Anyone with CIDP have bouts of extremely slowed movement?
AnonymousNovember 16, 2007 at 10:14 pm
Does anyone else with CIDP have bouts of slowed movement. It’s hard to explain, but sometimes I just slow right down to a stop. For example sometimes when I am walking – My legs will just stop walking and I need a push to get going again – Then I can continue walking. As if my batteries are running down and need recharging.
Anyone else suffer from this? I am usually slow anyway, since coming down with CIDP and am lucky to be still walking – it just feels strange for my legs to just stop walking and all I need is a push to get going again!
AnonymousNovember 17, 2007 at 4:47 am
Yep, been there, done that, and it’s exactly as you describe. I’ll be walking and all of a sudden my legs just refuse to go any further. After a few seconds coaxing I can get them moving again, but it can be extremely frustrating, particularly to the people in front of whom I stop!
AnonymousNovember 18, 2007 at 9:04 am
I’ve had to describe this to friends as a ‘pushability’ problem. It is very difficult to explain anything like this to family and friends or even other non-neurological medical doctors or staff. Many disorders are outwardly evident and can be seen to be repairable.
I tell them that there is a sort of momentary resignation by the motor nerves in sending the message. Over the 14+ years of my CIDP related PDN there has been relatively little in the way of motor nerve damage. Much more sensory nerve damage.
Yesterday, a Saturday visit to the local hospital for an MRI head/brain scan requested by an ENT consultant. A longer route to the MRI area than usual as the main departmental doors were locked. By the time I arrived back at the hospital exit doors I really was into pushability problems.
AnonymousNovember 18, 2007 at 5:14 pm
others have put to you are quire right!
In my case, it’ll start out as [I]if[I][/I][/I] my legs have wet concrete casts on them…then it starts to set and they will not move at all. It always comes on with little warning and the total ‘stopping, not working’ happens.
I pause, reorganize my mind…thinking I can, CAN do this! Then I do it. I usually try to get home as soon as possible after that and nap to recharge what-ever has been over-taxed. Then try again the next day, usually with out any event.
It is frustrating in that anywhere I go, I sort of have to ‘plan’ my route shopping or just walking anywhere. There have to be places to sit, and a way for a quick exit.
On the good side? I’ve not fallen during these episodes, nor have I become unable to get back home. Both scary prospects to all I am sure.
Ken, I really like the [B]’pushability'[B][/B][/B] term, as one really does have to PUSH past or thru it all.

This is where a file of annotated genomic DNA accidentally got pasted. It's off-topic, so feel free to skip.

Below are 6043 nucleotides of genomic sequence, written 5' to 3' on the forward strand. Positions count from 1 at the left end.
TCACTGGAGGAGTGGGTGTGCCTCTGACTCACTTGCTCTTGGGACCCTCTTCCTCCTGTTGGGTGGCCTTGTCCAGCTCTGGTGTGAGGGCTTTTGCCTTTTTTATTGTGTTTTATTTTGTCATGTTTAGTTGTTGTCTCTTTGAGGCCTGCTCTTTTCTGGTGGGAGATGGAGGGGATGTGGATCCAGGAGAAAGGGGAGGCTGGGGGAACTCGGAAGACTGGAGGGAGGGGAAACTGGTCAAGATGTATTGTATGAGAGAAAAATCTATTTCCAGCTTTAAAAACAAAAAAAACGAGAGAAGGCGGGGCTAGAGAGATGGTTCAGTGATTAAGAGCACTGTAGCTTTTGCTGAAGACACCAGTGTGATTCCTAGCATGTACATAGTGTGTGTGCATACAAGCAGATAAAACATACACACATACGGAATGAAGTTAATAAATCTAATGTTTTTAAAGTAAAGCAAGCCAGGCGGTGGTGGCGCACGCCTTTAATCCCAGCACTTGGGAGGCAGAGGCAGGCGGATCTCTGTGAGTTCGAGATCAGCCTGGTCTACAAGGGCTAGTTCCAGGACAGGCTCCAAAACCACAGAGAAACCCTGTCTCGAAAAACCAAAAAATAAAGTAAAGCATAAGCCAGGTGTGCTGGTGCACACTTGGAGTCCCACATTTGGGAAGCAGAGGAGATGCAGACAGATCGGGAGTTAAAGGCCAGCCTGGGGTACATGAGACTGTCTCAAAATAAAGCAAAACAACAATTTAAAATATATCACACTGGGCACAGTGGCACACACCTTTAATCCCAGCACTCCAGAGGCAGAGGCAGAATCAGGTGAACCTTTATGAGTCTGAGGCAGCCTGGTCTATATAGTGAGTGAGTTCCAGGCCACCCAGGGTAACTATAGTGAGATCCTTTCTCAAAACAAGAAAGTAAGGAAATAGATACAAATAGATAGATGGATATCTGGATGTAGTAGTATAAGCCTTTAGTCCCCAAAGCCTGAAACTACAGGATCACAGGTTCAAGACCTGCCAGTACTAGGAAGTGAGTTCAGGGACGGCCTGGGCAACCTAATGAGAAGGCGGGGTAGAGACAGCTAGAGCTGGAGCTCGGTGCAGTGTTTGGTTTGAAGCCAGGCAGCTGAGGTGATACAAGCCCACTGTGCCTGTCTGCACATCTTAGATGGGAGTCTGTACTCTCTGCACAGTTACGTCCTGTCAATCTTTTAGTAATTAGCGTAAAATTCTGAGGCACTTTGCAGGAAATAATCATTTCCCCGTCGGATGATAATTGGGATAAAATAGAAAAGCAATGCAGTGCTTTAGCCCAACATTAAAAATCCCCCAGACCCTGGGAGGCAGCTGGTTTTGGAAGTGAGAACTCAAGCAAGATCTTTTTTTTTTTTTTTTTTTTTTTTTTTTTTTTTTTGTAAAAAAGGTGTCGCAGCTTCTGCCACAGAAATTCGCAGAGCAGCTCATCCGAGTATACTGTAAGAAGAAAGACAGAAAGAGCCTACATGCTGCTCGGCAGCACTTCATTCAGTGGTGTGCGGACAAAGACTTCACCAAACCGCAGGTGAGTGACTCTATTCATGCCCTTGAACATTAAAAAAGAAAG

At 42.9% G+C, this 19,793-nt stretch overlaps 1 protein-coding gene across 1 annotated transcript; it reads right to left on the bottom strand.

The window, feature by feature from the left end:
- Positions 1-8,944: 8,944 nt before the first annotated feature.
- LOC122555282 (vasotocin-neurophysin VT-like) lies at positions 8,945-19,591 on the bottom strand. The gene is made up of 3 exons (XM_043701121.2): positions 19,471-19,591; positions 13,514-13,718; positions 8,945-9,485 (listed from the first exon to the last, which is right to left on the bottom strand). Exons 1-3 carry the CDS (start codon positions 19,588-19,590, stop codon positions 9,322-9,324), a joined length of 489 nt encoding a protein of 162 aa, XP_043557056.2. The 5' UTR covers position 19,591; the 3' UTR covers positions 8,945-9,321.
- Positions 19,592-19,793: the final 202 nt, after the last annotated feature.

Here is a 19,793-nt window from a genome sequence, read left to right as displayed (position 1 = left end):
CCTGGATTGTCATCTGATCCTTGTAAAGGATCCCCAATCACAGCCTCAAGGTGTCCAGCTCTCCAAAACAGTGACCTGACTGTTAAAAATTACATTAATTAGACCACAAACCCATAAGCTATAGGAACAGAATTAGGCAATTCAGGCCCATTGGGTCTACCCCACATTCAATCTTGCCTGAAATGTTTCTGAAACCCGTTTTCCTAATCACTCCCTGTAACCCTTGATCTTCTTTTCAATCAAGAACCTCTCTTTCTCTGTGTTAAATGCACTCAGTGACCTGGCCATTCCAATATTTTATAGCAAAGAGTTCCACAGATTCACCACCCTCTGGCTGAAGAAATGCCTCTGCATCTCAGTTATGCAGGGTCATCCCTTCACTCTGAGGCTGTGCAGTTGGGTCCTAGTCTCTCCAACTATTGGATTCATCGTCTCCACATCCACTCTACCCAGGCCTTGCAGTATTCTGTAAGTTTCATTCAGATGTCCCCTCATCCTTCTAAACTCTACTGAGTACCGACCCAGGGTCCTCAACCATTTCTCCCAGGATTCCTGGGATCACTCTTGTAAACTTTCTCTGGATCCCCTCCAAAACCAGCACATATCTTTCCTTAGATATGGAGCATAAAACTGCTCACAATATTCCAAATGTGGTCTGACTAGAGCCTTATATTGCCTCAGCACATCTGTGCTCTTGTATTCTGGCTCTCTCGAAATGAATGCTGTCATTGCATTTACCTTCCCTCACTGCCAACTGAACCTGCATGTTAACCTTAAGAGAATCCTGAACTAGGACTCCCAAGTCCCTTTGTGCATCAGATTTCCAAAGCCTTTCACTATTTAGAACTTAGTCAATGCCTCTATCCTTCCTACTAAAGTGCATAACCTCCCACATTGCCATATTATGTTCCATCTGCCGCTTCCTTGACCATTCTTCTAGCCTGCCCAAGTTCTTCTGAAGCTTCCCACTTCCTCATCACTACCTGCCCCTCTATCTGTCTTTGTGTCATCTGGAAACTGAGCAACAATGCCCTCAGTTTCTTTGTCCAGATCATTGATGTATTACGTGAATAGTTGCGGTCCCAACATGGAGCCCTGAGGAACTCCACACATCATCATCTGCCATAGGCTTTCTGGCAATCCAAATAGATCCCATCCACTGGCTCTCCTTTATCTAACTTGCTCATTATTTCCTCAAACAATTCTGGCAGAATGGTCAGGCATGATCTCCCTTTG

AnonymousNovember 19, 2007 at 4:46 am
Thanks for your replies everyone. Homeagain, I also like Ken’s term “pushability problem” – As sometimes I just need a push on the back to get going again or like you, just time to get my legs going again. Yes, Danlwil, fatigue always has something to do with my legs having a mind of their own! Ken, I know exactly how you felt when you had to go the long way around on Saturday. Since having CIDP I always choose the shortest routes possible! I even avoid a lot of things I used to find fun like walking around the flea markets on a Sunday morning for example.
AnonymousNovember 20, 2007 at 3:10 am
Hello, as like others i have been down that road also. I have been walking a just froze and couldn’t take another step. I noticed when I did this my legs were shaking really bad because of fatigue. Then I froze and it seems to me I didn’t trust my legs to take another step because of the falling factor. My strength was really bad and I knew if I fell over my arms couldn’t support the fall and would be really bad news. So I just stood there until someone came and helped which could have been seconds to almost a 1/2 at times where I was. Support like a walker is a great thing and even then I had problems at time. It is like your mind is telliing you but you dont listen to it too take it easy. I am no medical doctor but this is just IMO. Take care and becareful.
AnonymousNovember 21, 2007 at 4:38 am
Thanks Gemcutter for your experiences. Actually, when I use my walking-stick when walking, my legs don’t tend to “short circuit” as much – so it’s like you and the others have noticed yourselves- fatigue plays a big part and not to overdo things!
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